PS: There's some debate about when to use SequencedTaskRunner vs MessageLoopProxy vs BrowserThread. Using an interface class like SequencedTaskRunner makes the code more abstract/reusable/testable. On the other hand, due to the extra layer of indirection, it makes the code less obvious. Using a concrete BrowserThread ID makes it immediately obvious which thread it's running on, although arguably you could name the SequencedTaskRunner variable appropriately to make it more clear. The current decision is to only convert code from BrowserThread to a TaskRunner subtype when necessary. MessageLoopProxy should probably always be passed around as a SingleThreadTaskRunner or a parent interface like SequencedTaskRunner.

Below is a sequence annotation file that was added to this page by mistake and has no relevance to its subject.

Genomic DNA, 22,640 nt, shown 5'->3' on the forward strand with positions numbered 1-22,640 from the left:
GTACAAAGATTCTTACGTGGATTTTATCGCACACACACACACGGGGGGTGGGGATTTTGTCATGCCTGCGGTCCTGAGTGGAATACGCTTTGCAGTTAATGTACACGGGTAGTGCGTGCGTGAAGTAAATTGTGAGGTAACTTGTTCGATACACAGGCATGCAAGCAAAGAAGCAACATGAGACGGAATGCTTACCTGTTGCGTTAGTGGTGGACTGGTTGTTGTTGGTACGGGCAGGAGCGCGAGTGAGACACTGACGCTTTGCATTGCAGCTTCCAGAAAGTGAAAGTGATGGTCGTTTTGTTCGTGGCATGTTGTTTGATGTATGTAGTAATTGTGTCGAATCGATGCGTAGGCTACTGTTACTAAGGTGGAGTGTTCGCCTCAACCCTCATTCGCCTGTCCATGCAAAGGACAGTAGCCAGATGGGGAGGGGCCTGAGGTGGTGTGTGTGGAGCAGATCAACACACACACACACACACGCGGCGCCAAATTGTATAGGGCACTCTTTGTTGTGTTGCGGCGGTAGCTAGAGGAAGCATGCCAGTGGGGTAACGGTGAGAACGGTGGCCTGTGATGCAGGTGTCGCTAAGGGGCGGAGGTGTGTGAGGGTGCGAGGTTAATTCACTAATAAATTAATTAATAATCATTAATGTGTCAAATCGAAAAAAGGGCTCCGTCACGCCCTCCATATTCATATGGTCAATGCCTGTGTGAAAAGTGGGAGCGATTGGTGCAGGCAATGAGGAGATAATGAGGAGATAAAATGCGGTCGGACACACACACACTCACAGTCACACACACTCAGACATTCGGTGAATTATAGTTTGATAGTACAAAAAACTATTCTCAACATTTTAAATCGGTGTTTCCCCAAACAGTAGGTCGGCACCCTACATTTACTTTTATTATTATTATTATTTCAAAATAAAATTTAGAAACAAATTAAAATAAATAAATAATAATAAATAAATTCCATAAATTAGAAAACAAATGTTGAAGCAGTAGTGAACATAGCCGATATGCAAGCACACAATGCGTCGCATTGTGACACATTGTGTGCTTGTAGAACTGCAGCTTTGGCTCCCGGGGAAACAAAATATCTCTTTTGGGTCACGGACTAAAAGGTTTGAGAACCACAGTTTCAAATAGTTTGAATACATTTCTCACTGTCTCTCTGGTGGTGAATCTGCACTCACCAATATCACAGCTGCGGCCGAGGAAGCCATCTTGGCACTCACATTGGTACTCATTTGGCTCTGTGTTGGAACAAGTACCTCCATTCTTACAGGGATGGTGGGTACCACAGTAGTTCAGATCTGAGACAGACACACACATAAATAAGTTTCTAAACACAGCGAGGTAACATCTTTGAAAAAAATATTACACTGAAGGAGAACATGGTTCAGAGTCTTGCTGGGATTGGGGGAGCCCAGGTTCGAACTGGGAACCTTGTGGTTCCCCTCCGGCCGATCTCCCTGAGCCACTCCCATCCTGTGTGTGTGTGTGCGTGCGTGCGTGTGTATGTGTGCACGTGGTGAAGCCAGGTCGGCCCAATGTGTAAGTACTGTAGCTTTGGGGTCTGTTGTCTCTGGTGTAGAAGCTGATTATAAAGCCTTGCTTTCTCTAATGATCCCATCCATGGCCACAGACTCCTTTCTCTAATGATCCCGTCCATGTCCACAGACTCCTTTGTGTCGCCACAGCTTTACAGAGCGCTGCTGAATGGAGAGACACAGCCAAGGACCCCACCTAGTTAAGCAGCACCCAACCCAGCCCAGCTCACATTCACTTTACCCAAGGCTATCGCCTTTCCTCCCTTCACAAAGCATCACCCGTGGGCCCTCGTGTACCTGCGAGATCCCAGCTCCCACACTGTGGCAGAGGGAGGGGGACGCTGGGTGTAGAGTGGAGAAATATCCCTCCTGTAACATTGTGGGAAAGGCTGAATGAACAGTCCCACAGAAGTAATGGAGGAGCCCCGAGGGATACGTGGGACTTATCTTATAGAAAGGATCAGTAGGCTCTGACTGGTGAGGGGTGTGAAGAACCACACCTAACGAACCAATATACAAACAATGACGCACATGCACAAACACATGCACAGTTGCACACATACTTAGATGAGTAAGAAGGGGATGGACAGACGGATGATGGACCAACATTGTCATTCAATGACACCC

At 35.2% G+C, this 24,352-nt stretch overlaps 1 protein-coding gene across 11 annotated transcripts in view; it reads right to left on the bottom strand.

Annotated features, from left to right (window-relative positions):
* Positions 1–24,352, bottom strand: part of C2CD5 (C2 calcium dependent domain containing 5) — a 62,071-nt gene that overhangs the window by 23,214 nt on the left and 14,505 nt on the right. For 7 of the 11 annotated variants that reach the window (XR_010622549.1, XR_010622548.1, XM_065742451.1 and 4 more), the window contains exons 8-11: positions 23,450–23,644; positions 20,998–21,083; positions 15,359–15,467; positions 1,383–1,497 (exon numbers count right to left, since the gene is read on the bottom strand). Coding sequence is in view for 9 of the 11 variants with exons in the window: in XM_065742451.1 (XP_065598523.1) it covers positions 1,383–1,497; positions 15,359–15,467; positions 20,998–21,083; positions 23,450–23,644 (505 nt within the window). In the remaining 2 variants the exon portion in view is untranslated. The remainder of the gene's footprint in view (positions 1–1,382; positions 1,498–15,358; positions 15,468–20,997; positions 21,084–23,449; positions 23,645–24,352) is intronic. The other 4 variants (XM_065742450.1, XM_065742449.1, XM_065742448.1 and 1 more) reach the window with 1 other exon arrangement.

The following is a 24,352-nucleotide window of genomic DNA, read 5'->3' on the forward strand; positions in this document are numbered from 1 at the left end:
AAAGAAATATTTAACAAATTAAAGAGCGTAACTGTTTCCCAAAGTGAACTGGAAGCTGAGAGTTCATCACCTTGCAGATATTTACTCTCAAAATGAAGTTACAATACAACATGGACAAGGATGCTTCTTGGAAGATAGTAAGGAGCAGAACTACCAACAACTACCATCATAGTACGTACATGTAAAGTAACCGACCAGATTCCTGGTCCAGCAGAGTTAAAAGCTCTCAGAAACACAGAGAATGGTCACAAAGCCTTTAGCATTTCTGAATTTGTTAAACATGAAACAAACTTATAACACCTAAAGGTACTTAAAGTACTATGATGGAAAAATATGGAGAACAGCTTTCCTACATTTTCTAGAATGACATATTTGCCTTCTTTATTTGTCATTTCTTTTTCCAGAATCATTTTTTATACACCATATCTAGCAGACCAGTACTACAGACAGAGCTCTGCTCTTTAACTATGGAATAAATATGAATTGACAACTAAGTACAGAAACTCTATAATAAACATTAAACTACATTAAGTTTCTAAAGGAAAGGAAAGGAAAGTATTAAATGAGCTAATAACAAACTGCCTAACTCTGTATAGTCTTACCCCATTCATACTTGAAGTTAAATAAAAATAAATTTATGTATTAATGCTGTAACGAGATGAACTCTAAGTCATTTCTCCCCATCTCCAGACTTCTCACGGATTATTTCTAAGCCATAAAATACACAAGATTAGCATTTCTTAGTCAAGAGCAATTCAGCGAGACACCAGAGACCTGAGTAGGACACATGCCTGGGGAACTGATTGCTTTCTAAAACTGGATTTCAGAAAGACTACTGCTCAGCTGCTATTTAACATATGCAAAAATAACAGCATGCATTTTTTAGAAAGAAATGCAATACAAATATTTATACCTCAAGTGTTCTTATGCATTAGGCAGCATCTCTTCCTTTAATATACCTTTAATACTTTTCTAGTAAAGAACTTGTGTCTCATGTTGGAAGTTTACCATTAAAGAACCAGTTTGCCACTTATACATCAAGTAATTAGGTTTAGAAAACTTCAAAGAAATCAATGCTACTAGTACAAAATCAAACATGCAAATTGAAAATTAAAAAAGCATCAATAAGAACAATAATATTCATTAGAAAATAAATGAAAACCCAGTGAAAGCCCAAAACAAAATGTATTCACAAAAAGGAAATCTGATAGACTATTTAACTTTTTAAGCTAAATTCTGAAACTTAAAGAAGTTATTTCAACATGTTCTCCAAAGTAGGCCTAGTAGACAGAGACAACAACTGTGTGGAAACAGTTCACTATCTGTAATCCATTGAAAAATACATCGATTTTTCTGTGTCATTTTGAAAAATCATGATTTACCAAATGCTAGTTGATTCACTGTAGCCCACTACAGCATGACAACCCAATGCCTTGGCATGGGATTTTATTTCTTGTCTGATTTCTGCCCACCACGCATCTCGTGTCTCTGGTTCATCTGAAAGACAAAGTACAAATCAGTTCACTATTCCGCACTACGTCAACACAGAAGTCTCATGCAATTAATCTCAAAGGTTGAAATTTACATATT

These are the two primary worker pools in Chromium. SequencedWorkerPool is a more complicated worker pool that inherits from TaskRunner and provides ways to order tasks in a sequence (by sharing a SequenceToken) and also specifies shutdown behavior (block shutdown on task execution, do not run the task if the browser is shutting down and it hasn't started yet but if it has then block on it, or allow the task to run irrespective of browser shutdown and don't block shutdown on it). SequencedWorkerPool also provides a facility to return a SequencedTaskRunner based on a SequenceToken. The Chromium browser process will shutdown base::SequencedWorkerPool after all main browser threads (other than the main thread) have stopped. base::WorkerPool is a global object that is not shutdown on browser process shutdown, so all the tasks running on it will not be joined. It's generally unadvisable to use base::WorkerPool since tasks may have dependencies on other objects that may be in the process of being destroyed during browser shutdown.